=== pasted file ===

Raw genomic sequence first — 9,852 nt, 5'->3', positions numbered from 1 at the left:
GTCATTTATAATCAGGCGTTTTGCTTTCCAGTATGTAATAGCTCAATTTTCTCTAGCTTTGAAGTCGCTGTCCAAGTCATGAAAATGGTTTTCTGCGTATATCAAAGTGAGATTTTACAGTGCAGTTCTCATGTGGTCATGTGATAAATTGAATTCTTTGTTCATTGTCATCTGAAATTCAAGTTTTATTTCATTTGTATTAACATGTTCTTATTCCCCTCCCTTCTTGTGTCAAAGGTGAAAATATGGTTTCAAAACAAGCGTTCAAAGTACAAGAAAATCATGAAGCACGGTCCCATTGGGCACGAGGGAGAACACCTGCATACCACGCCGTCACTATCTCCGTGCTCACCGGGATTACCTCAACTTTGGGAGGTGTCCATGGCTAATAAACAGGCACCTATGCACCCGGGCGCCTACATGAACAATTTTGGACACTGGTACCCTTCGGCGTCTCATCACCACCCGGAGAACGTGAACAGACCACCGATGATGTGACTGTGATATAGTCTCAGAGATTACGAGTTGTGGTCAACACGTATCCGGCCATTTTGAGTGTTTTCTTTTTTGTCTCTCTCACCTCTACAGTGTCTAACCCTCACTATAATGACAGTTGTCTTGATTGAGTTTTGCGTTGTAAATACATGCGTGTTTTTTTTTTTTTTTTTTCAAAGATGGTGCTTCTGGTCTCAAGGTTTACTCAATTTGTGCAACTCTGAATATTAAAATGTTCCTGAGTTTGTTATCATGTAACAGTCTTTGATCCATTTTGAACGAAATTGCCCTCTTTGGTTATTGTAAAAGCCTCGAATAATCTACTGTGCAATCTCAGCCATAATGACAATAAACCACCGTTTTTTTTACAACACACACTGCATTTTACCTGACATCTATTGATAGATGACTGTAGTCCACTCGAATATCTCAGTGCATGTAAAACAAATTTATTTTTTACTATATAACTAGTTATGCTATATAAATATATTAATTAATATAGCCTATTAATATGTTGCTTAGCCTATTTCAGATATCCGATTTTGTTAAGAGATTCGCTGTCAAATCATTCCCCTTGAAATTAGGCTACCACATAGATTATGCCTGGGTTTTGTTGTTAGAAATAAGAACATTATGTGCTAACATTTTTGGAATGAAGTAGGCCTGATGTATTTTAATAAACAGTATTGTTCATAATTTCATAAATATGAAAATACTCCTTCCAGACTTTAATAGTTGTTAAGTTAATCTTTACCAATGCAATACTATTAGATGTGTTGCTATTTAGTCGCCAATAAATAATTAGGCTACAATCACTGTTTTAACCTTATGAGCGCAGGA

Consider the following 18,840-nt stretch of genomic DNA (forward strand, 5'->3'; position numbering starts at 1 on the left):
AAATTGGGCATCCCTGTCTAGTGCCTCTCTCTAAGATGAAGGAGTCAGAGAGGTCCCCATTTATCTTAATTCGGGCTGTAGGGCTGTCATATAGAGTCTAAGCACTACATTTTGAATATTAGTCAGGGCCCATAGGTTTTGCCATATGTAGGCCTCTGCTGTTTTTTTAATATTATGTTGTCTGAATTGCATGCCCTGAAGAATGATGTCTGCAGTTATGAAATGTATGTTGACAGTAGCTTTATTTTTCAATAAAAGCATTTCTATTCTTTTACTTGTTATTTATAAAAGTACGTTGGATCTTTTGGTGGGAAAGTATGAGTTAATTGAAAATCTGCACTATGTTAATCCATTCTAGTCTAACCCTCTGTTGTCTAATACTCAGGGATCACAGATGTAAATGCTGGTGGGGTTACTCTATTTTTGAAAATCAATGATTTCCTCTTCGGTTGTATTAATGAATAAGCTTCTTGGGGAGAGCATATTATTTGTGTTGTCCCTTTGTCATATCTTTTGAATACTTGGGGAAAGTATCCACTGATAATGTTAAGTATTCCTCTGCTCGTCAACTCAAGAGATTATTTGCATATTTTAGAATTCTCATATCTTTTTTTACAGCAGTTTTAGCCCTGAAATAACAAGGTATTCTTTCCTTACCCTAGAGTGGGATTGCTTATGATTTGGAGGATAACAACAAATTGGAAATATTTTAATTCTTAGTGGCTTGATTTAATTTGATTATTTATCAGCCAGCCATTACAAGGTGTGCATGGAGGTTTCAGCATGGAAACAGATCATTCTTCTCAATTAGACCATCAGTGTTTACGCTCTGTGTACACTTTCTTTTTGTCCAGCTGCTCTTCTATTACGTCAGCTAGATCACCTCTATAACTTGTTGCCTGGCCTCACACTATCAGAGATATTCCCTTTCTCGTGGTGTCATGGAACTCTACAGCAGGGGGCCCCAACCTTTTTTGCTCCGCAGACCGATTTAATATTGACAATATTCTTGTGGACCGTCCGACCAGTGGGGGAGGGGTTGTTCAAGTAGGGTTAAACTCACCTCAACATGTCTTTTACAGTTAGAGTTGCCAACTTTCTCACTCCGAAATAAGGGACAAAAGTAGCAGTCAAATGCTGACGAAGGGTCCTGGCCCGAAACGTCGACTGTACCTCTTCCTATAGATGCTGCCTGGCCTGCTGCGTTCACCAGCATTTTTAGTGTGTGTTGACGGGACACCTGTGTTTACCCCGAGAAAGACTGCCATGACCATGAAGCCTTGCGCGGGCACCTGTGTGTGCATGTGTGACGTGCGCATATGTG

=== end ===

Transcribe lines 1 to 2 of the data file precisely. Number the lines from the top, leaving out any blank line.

Raw genomic sequence first — 9,852 nt, 5'->3', positions numbered from 1 at the left:
GTCATTTATAATCAGGCGTTTTGCTTTCCAGTATGTAATAGCTCAATTTTCTCTAGCTTTGAAGTCGCTGTCCAAGTCATGAAAATGGTTTTCTGCGTATATCAAAGTGAGATTTTACAGTGCAGTTCTCATGTGGTCATGTGATAAATTGAATTCTTTGTTCATTGTCATCTGAAATTCAAGTTTTATTTCATTTGTATTAACATGTTCTTATTCCCCTCCCTTCTTGTGTCAAAGGTGAAAATATGGTTTCAAAACAAGCGTTCAAAGTACAAGAAAATCATGAAGCACGGTCCCATTGGGCACGAGGGAGAACACCTGCATACCACGCCGTCACTATCTCCGTGCTCACCGGGATTACCTCAACTTTGGGAGGTGTCCATGGCTAATAAACAGGCACCTATGCACCCGGGCGCCTACATGAACAATTTTGGACACTGGTACCCTTCGGCGTCTCATCACCACCCGGAGAACGTGAACAGACCACCGATGATGTGACTGTGATATAGTCTCAGAGATTACGAGTTGTGGTCAACACGTATCCGGCCATTTTGAGTGTTTTCTTTTTTGTCTCTCTCACCTCTACAGTGTCTAACCCTCACTATAATGACAGTTGTCTTGATTGAGTTTTGCGTTGTAAATACATGCGTGTTTTTTTTTTTTTTTTTTCAAAGATGGTGCTTCTGGTCTCAAGGTTTACTCAATTTGTGCAACTCTGAATATTAAAATGTTCCTGAGTTTGTTATCATGTAACAGTCTTTGATCCATTTTGAACGAAATTGCCCTCTTTGGTTATTGTAAAAGCCTCGAATAATCTACTGTGCAATCTCAGCCATAATGACAATAAACCACCGTTTTTTTTACAACACACACTGCATTTTACCTGACATCTATTGATAGATGACTGTAGTCCACTCGAATATCTCAGTGCATGTAAAACAAATTTATTTTTTACTATATAACTAGTTATGCTATATAAATATATTAATTAATATAGCCTATTAATATGTTGCTTAGCCTATTTCAGATATCCGATTTTGTTAAGAGATTCGCTGTCAAATCATTCCCCTTGAAATTAGGCTACCACATAGATTATGCCTGGGTTTTGTTGTTAGAAATAAGAACATTATGTGCTAACATTTTTGGAATGAAGTAGGCCTGATGTATTTTAATAAACAGTATTGTTCATAATTTCATAAATATGAAAATACTCCTTCCAGACTTTAATAGTTGTTAAGTTAATCTTTACCAATGCAATACTATTAGATGTGTTGCTATTTAGTCGCCAATAAATAATTAGGCTACAATCACTGTTTTAACCTTATGAGCGCAGGA